Setup a Replication Network between sites

The first activity required when wishing to perform DR between two sites is to create a replication network between the ZFS appliance in both Exalogic racks.  This can be done using the existing 1GbE management network that already exists, however this is not recommended as this network is not fault tolerant, there being only one 1GbE switch in the rack.  However on the ZFS appliance there are two 1/10GbE network connections available on the back of each storage head (NET2 & NET3).  By default one connection goes into the 1GbE switch and the other is a dangling cable, thus two independent routes into the data centre are available.  If a longer wire is required to connect then it is possible to disconnect the existing ones and put in new cables.  (Recommendation - Get Oracle Field Engineers to do this, it is a tight squeeze getting into the ports and the engineers are experts at doing this!)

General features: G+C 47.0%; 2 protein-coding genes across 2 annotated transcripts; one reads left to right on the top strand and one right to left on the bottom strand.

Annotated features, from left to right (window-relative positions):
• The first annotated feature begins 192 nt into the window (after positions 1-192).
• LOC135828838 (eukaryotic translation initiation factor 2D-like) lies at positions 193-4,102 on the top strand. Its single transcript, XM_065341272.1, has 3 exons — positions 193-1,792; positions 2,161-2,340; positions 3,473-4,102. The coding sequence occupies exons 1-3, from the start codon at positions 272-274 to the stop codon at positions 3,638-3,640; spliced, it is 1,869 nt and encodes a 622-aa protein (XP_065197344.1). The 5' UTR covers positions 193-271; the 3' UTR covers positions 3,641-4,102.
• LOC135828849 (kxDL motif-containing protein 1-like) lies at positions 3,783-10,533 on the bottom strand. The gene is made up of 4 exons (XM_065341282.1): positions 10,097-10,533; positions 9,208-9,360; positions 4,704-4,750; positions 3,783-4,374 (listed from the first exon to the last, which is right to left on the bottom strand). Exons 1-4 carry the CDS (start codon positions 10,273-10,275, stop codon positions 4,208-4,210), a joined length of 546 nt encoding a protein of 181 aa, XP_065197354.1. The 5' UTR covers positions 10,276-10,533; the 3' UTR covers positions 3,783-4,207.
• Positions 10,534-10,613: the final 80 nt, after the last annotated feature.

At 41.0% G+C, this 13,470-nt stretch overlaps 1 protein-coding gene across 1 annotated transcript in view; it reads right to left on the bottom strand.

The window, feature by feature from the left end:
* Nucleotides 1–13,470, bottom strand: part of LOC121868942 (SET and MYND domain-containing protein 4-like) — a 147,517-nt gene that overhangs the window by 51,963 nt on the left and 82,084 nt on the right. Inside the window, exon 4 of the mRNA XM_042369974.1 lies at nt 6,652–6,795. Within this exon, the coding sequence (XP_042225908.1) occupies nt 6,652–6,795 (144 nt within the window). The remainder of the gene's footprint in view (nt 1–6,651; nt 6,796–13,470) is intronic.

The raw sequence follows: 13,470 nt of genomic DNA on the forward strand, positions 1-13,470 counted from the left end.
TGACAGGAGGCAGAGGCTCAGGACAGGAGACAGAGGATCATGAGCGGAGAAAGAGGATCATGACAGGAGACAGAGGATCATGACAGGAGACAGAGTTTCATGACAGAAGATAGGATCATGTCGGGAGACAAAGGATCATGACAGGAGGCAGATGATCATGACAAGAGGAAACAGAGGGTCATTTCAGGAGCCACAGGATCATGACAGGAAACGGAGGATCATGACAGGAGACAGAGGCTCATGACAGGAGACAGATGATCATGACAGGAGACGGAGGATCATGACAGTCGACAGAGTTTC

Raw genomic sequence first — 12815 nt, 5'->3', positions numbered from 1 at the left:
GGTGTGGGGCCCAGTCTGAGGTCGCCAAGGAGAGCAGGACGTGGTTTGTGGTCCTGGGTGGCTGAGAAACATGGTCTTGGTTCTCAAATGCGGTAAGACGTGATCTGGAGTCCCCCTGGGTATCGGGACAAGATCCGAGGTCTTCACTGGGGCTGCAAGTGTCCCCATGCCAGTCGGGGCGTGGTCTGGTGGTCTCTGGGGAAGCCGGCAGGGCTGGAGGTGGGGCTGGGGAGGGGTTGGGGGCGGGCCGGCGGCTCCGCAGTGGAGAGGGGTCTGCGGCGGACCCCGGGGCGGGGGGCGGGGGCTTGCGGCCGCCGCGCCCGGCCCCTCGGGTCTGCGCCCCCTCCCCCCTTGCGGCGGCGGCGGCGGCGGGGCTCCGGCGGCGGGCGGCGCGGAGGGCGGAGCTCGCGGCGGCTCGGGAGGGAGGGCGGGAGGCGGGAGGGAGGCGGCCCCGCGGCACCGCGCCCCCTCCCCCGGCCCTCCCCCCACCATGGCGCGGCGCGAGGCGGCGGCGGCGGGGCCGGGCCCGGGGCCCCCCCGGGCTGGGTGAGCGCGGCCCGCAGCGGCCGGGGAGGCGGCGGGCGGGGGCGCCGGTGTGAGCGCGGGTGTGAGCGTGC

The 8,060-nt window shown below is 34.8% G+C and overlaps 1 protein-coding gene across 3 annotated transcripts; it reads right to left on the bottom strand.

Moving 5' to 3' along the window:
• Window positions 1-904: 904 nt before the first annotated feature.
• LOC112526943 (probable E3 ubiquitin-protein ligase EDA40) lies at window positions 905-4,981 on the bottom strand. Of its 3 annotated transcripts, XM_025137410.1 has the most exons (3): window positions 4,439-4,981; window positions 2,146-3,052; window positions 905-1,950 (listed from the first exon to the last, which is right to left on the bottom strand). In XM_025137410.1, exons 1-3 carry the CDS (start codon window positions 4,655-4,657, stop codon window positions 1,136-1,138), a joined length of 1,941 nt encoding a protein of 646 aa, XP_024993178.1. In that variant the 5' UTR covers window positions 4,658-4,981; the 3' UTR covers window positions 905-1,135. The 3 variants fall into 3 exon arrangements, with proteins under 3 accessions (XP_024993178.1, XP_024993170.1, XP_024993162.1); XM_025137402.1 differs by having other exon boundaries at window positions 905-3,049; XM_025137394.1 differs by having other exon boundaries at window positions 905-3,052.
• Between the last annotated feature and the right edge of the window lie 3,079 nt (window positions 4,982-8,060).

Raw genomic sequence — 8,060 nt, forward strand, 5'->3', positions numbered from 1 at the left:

Once each head is connected via multiple routes to the datacenter and hence on to the remote Exalogic rack then you can use link aggregation to combine the ports on each head and then assign an IP address which can float from head to head so it is always on the active head and hence has access to the data in the disk array. 

Replicating the shares

Having setup the network such that the two storage appliances can access each other we now go through the process of enabling replication. This is a simple case of setting up the replication service and then configuring replication on each project/share that you want coped over.  Initialy setup the remote target where data will be copied to.  This is done via the BUI, selecting Configuration, and then the Remote Replication.  Click on the + symbol beside "Targets" to add the details (IP address and root password) of the remote ZFS appliance.

Adding a replication target